A partnership between the Natural Resource Governance Institute and the Catholic University of Central Africa in Yaoundé, with support from French Co-operation, the Francophone Africa Regional Knowledge Hub strives to give participants a better understanding of governance challenges and the skills to engage with oil, gas and mining sectors more effectively from their respective fields.
The hub’s annual summer school course has been run since 2011, usually around the month of August. It has attracted annual participation of up to 40 members of the media and civil society from 12 different countries, including Burkina Faso, Cameroon, the Democratic Republic of Congo, Guinea and Niger.
A diverse team of experts with public and private sector backgrounds, mostly from across Francophone Western and Central Africa, teaches the course. The course is based on the NRGI decision chain model and included lessons on exploration and production processes, legislation and contracts, the Extractive Industries Transparency Initiative, fiscal regimes and revenue management.
Before coming to the residential phase of the course, participants undertake three months of preparatory work, including reading and report writing.
The course is made up of sessions and modules that cover the extractive industries value chain. Each sessions is structured to include:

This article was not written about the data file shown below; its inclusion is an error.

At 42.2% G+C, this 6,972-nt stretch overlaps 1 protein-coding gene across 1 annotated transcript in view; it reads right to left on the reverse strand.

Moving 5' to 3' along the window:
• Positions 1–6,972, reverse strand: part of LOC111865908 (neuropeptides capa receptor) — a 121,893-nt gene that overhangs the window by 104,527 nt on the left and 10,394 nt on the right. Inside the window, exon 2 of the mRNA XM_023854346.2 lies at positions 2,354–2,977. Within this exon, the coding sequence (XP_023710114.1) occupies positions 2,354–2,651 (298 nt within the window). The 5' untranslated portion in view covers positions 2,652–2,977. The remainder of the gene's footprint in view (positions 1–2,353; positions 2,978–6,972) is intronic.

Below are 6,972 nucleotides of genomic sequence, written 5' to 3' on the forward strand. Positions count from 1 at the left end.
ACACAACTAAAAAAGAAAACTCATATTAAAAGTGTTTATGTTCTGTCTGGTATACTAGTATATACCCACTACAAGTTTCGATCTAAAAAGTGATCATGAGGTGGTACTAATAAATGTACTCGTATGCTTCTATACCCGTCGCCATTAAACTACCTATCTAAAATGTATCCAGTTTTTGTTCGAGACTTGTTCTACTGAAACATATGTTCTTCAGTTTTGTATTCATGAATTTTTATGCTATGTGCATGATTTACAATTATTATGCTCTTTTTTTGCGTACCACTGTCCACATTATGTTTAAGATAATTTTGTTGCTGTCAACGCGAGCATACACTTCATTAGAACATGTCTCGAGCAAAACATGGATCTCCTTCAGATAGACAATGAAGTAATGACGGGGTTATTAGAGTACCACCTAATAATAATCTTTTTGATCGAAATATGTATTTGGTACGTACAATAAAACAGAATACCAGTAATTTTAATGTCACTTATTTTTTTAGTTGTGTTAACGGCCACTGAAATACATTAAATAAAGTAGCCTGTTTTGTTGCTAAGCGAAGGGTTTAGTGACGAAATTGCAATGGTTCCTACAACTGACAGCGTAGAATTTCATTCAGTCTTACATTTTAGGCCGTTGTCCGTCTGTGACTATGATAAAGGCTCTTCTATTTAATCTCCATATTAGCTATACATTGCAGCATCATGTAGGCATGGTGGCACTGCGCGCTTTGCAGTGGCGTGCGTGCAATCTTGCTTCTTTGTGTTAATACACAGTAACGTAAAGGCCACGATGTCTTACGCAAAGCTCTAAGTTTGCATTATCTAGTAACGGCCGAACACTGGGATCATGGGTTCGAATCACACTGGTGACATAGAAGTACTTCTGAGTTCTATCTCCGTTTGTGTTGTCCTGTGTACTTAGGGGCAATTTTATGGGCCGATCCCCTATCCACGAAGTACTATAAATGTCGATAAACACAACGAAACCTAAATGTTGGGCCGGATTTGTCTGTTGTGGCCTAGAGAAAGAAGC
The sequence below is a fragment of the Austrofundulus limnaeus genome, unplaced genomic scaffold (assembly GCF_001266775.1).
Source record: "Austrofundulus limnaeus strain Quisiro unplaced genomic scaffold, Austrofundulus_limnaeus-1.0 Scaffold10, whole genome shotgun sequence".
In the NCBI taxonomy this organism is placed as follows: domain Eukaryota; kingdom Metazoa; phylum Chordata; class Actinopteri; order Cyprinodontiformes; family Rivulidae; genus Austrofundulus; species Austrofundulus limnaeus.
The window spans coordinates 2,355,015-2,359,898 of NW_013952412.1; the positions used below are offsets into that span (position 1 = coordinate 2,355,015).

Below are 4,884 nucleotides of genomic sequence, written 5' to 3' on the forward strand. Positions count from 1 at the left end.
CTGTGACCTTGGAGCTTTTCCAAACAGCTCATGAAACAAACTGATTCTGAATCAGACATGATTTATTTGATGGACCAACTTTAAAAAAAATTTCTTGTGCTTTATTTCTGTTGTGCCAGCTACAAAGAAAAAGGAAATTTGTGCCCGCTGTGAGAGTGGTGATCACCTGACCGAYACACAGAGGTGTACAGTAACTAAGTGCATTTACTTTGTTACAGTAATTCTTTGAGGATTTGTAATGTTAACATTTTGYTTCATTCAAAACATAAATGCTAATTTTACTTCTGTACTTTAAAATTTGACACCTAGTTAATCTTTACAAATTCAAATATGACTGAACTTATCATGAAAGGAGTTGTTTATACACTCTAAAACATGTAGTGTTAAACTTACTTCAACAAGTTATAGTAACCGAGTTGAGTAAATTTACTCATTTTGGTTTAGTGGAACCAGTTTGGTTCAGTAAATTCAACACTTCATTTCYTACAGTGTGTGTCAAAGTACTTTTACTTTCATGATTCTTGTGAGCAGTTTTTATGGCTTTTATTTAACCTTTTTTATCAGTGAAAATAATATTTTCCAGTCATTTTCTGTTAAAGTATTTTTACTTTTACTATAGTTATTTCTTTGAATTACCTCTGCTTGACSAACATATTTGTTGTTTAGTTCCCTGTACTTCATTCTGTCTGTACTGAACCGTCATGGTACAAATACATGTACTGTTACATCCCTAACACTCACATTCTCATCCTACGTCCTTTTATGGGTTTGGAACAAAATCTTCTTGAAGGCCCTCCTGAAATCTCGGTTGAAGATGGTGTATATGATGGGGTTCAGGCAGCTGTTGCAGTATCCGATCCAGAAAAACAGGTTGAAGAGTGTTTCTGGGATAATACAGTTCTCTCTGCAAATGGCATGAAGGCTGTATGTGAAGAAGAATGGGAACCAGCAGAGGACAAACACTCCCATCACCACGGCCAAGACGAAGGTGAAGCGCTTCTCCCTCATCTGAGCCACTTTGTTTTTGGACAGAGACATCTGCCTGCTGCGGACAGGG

i. General concepts (theory and practice)
ii. Comparative analysis of current situations (from the region and beyond)
iii. Case studies from the region
iv. Policy labs to analyze regional case studies
v. Plenary discussions and conclusions
Practical policy labs
The school places strong emphasis on practical analytical skills. Each lesson provides participants with the opportunity to analyze real-life contracts, legislation and fiscal policies, and encourages comparisons between countries to determine best practices. Attending journalists practice their reporting and writing skills under the supervision of a skilled extractive sector reporter. Civil society delegates learn how to engage in constructive and evidence-based policy advocacy around extractive sector governance. All participants can sign up for a mentorship program that mobilizes experts in support of students' research and projects after the course.
The course includes a two-day field trip. Over the years participants have visited the oil pumping station in Kribi, about 300 kilometers from Yaoundé, a Geovic-operated nickel mining project and a Rodeo-operated gas project in Douala, Cameroon's economic capital. During these visits, students interact with company workers and members of affected communities. They work together to identify key issues and consider policy solutions. For journalists, site visits are structured as interviewing and reporting opportunities.